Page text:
Transnational migration and changes in sibling support in Ghana

Cati Coe

Research output: Chapter in Book/Report/Conference proceedingChapter

6 Scopus citations


International migration tends to result in translocal households located in two or more places, entailing the separation of kin from one another, whether husbands from wives, parents from children, or siblings from siblings. Despite the distance, kin remain connected through remittances, phone conversations, shipments of packages, and occasional visits. A growing literature is concerned with how this separation is affecting kinship ideologies and practice as a way of understanding what is new and different about contemporary global flows of people, goods, and wealth. The focus in this research literature, so far, has been on dyadic bonds between parent and child and between spouses (for example, Gamburd 2000; Hondagneu-Sotelo 1994; Levitt 2001; Olwig 1999; Parreñas 2004; Pribilsky 2007; Súarez-Orozco, Todorova, and Louie 2002). Siblings have been largely neglected in this literature, perhaps because scholars have operated from a Western model of the nuclear family, in which marital and parent-child relations are considered more intense than those involving siblings. However, communicating with, financially supporting, and receiving help from distant siblings are a significant part of migrants’ transnational strategies, particularly in communities where siblings have historically had conceptual and practical importance (Drotbohm 2009, Olwig 2007). Even in communities where sibling relationships are not as profound, siblings can be a significant source of financial and emotional support for three reasons. For one, sibling relationships are potentially more long lasting than other familial relationships.1 Second, they generate connection across personal differences, and finally, they are intertwined with significant relationships to parents, children, and spouses.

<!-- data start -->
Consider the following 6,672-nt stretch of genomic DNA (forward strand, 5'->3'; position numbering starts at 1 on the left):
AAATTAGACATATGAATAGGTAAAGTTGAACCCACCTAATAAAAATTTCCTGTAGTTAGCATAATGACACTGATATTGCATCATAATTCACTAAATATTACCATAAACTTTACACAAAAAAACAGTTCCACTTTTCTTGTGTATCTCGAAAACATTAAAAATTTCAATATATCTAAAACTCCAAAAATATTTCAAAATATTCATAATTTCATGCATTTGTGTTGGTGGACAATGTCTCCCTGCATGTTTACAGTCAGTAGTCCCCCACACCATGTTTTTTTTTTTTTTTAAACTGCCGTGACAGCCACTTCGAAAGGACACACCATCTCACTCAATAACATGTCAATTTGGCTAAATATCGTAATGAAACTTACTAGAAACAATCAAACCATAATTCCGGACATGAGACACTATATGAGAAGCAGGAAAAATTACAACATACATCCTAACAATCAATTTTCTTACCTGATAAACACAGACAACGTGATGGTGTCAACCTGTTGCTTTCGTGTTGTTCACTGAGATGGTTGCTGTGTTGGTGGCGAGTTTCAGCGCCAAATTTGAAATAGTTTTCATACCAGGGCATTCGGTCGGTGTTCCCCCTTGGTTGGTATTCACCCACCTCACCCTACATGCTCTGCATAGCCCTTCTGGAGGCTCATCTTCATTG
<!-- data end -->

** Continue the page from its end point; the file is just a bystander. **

Original languageEnglish (US)
Title of host publicationThe Anthropology of Sibling Relations
Subtitle of host publicationShared Parentage, Experience, and Exchange
PublisherPalgrave Macmillan
Number of pages24
ISBN (Electronic)9781137331236
ISBN (Print)9781137331229
StatePublished - Jan 1 2013

All Science Journal Classification (ASJC) codes

  • General Social Sciences


Dive into the research topics of 'Transnational migration and changes in sibling support in Ghana'. Together they form a unique fingerprint.

Cite this